The relationship of power and language is prominent from the beginning. Lear is at the height of his power, and plans two final acts which will settle the future of the Kingdom, of his youngest and favourite daughter Cordelia, and of himself. As might be considered typical of family events, tensions are exposed, and Lear's plan to divide the Kingdom between his daughters, marry Cordelia to the Duke of Burgundy and settle down to retirement in their third of the Kingdom is shattered. The power of language to deceive is the first and most obvious point made: Goneril and Regan are willing to say whatever they feel necessary to obtain their promised share, their empty flattery receives its reward, but Cordelia's honesty precipitates disaster.
Goneril claims to love Lear "more than eye sight", "A love that makes breath poor and speech unable, Beyond all manner of so much I love you." (1:1:62-63). Regan declares "I am alone felicitate in your dear highness' love" (1:1:77-78). In successive asides Cordelia allows the audience access to her greater integrity (or resistance) "What shall Cordelia speak? Love and be silent" (1:1:61), "Then poor Cordelia, And yet not so, since I am sure my love's more ponderous than my tongue" (1:1:75). Cordelia gives her own comment on the deceptive power of language: "that glib and oily art to speak and purpose not" (1:1:213-214).
Her fears are justified when her Father turns to her and asks: "What can you say to draw a third more opulent than your sisters? Speak." Her reply is not best calculated to please him: "Nothing my Lord" (1:1:84-85). Cordelia's inability (or unwillingness) to join with her sisters in this charade so angers Lear that he disinherits and banishes her. His loyal servant Kent, who defends her, is also banished. Lear's power is total, and, as many commentators have noted, used unjustly. Part of this power is his ability to name effectively: his word is law. This power to name is expressed in his offer of Cordelia to the Duke of Burgundy: "Unfriended, new adopted to our hate, Dowered with our curse, and strangered with our oath" (1:1:206-207). Lear combines here the authority of the father with the (similarly regarded) authority of the King. He has already delivered the "curse" to which he refers:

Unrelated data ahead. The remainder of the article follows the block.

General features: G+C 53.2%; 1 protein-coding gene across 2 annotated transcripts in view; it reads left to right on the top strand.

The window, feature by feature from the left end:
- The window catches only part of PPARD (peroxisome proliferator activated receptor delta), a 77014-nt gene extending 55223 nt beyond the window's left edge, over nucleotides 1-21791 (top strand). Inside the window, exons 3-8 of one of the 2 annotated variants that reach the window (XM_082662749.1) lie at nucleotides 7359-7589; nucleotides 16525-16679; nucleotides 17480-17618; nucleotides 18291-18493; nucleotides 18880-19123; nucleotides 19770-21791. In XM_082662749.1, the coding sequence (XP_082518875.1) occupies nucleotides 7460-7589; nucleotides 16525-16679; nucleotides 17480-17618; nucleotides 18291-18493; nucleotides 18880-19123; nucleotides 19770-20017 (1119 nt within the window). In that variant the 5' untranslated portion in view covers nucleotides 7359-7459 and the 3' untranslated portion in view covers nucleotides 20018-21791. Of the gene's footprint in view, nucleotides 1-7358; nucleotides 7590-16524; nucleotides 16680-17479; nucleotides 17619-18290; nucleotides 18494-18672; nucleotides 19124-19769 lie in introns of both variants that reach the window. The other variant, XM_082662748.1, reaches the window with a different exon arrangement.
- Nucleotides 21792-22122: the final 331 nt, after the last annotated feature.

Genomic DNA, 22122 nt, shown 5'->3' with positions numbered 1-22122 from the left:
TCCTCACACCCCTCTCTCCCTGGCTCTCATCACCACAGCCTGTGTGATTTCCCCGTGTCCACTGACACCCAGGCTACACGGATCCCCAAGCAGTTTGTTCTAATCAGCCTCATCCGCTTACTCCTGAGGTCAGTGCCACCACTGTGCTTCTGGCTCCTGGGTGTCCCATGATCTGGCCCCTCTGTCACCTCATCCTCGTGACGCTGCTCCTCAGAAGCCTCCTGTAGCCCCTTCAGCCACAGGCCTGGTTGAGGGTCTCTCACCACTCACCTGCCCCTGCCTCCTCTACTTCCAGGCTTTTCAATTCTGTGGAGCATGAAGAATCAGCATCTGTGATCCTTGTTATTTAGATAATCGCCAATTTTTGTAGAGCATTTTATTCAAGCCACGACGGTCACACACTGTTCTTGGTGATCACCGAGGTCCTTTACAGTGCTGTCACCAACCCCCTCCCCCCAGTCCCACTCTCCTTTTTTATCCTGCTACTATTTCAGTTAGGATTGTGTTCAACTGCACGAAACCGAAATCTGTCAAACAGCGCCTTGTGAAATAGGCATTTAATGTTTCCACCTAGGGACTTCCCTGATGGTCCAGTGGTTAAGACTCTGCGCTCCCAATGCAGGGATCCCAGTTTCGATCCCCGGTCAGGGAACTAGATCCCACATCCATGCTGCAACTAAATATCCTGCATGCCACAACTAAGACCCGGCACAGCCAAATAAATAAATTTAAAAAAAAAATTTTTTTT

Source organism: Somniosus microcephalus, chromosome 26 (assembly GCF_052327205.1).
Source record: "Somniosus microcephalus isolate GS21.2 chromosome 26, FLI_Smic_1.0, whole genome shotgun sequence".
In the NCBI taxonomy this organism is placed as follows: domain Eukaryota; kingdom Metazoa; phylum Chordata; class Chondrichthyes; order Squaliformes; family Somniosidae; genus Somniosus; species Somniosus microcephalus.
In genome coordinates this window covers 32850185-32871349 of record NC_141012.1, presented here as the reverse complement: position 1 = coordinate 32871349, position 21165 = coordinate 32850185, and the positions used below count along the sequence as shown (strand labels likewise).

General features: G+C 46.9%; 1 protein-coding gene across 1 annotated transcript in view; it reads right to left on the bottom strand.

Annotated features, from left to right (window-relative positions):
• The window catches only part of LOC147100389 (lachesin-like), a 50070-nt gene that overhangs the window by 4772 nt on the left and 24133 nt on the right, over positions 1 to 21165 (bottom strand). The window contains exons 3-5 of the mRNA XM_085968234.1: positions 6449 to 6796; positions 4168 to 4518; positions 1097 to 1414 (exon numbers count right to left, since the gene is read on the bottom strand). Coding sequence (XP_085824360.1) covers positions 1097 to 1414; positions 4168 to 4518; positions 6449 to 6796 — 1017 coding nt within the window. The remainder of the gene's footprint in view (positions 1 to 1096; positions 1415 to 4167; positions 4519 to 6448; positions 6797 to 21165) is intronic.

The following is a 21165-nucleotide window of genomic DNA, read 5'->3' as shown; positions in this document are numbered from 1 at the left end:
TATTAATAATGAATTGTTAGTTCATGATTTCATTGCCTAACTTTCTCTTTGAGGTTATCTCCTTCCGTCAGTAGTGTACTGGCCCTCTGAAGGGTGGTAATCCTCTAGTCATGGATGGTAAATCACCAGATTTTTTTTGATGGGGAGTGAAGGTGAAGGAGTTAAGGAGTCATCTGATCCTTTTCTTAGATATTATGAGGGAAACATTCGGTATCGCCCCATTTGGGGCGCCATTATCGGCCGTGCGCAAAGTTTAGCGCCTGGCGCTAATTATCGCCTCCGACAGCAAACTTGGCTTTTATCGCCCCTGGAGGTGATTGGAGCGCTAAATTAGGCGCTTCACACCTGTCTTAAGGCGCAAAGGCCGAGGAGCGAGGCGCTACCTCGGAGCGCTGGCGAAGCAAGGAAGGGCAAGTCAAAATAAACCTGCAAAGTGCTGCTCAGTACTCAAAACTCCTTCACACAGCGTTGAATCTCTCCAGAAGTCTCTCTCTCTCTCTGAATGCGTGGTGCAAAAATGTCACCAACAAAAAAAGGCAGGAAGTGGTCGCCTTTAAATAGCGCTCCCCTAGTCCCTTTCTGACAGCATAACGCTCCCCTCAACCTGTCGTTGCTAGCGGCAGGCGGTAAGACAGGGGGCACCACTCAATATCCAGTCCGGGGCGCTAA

Let it be so. Thy truth then be thy dower,
For by the sacred radiance of the sun,
The mysteries of Hecat, and the night,
By all the operation of the orbs,
From whom we do exist and cease to be,
Here I disclaim all my paternal care,
Propinquity and property of blood,
And as a stranger to my heart and me
Hold thee from me for ever.
Lear clearly and confidently employs language to exercise power, invoking the goddess Hecat, the sun, the night and the stars in his support. At this stage, and for the last time, Lear is in control of the world through his use of language. Over the course of the play, Lear's...
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King Lear and Comedy